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I Will Be Back in June with a New Proposal, Ridley-Thomas Promises

Part one

The pulse is weak but not weakening for a light rail station in Leimert Park Village, a sensitive, densely populated region, County Supervisor Mark Ridley-Thomas said Monday, because he plans to reformulate his battered proposal and bring it back at the next meeting of the MTA Board on Thursday, June 23.

Exactly what adjustments and refinements he will make he was not yet prepared to disclose. But he is not backing away after a dump truck-sized disappointment at last Thursday’s monthly meeting.

In spite of a seeming misdirection attempt by the 13-member board to kill the Leimert Park station in all but a science fiction technical sense, Mr. Ridley-Thomas — who has tart words for his opponents — optimistically believes he can overcome a lopsided 9 to 3 vote.

He went into the 5½-hour downtown meeting believing he had the seven votes needed to lasso one of his two proposed enhancements for the Crenshaw-to-LAX line when ground is broken next year.

Fellow County Supervisors Mike Antonovich and Gloria Molina — a conservative and a liberal — and John Fasana, an original member of the 18-year-old board from the East Side, were committed, Mr. Ridley-Thomas said, along with the four votes Mayor Villaraigosa controls.

How the Split Decision Developed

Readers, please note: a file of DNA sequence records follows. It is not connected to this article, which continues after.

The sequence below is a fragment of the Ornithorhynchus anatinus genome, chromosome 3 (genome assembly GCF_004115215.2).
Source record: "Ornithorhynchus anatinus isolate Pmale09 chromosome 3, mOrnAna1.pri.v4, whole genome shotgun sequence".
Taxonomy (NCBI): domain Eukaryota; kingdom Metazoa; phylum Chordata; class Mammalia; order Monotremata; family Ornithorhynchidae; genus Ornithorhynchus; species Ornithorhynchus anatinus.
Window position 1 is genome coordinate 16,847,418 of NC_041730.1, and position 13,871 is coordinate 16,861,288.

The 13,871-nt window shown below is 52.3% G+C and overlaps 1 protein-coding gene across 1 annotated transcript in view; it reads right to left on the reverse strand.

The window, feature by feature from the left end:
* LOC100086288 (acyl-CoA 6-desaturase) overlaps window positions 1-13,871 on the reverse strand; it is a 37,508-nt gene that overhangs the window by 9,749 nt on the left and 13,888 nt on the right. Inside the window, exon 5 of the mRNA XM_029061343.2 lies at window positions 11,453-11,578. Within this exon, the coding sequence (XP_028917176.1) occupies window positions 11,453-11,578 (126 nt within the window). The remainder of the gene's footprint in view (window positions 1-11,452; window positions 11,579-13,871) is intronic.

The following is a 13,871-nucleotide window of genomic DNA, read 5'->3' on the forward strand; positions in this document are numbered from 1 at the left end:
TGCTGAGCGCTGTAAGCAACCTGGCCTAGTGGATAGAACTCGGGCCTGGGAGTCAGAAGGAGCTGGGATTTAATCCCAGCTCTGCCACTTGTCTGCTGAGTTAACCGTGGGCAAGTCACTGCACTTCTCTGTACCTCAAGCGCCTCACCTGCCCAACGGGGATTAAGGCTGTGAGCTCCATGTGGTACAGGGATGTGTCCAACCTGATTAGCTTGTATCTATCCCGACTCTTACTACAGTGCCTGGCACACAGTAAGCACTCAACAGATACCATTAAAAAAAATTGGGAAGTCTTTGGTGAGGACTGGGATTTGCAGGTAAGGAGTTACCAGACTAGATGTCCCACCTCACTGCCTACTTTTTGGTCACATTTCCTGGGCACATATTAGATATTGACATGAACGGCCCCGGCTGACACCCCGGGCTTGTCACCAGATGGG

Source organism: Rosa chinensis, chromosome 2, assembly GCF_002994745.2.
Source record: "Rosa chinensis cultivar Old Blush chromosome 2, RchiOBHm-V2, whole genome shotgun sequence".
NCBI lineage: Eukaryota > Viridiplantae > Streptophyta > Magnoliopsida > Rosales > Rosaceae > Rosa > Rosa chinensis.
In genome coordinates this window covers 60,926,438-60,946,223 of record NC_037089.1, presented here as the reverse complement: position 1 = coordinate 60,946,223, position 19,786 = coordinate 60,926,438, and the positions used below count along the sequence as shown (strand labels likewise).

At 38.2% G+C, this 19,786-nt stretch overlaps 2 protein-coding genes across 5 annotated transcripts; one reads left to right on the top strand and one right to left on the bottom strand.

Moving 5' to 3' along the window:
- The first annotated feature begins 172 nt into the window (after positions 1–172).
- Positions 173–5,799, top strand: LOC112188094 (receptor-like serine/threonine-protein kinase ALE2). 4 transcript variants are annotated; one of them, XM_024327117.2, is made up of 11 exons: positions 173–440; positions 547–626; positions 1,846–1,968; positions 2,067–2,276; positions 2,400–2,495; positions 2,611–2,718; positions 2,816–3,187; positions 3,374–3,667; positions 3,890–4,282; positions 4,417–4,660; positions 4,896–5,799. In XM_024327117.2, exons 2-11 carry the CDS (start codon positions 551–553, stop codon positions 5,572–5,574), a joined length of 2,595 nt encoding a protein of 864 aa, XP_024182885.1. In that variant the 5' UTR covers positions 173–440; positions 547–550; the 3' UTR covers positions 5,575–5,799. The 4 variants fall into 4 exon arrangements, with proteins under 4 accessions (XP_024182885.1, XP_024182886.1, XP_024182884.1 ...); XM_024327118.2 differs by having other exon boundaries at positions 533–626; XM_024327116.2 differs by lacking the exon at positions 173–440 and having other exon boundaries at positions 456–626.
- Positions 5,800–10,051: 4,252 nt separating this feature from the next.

Mr. Ridley-Thomas knew he was not going to score a sweep.

He realized winning a mile-long underground tunnel through the southerly Park Mesa Heights section was unlikely, and it quickly was whacked, 10 to 3.

But the supervisor was confident he had just barely enough votes — including the four Mayor Villaraigosa controls — to squeeze through approval of a station at Vernon and Crenshaw in Leimert Park.

Instead, when Mr. Ridley-Thomas reached the third-floor meeting room in Gateway Plaza, adjacent to Union Station, he immediately found Mayor Villaraigosa and his three backyard pals — Richard Katz, Jose Huizar, Mel Wilson, along with the ever-pedantic Zev Yaroslavsky — forming a wall and throwing their bodies in his path.

This did not square with his pre-meeting convictionb. Mr. Ridley-Thomas was so certain of backing from the mayor’s team that he gauged his going-in chances at 7 or 8 on a 10-scale.

But he had ore faith in Mr. Villaraigosa than the mayor did in himself.

“Apparently, the mayor’s support was shaky all along,” Mr. Ridley-Thomas conceded. “I think he had a divided house (among his three allies), and he also was lobbied hard to vote against the station.”

Mr. Katz was charged by Mayor Villaraigosa with planting the bomb that would blow up plans for the frequently ignored or delayed black community.

Ignoring the supervisor’s intention to win a commitment for a station at Vernon and Crenshaw next year, Mr. Katz, a skin-close ally of board colleague of Mr. Villaraigosa, leaped over the plan and proposed an alternative with a gigantic catch attached:

If the 8½-mile $1.7 billion Crenshaw Corridor line comes in below estimates, then the board will endorse the station, and not one penny before.

All of these events began dramatically, slowly, tantalizingly, to play out as if scrupulously scripted.

(To be continued)

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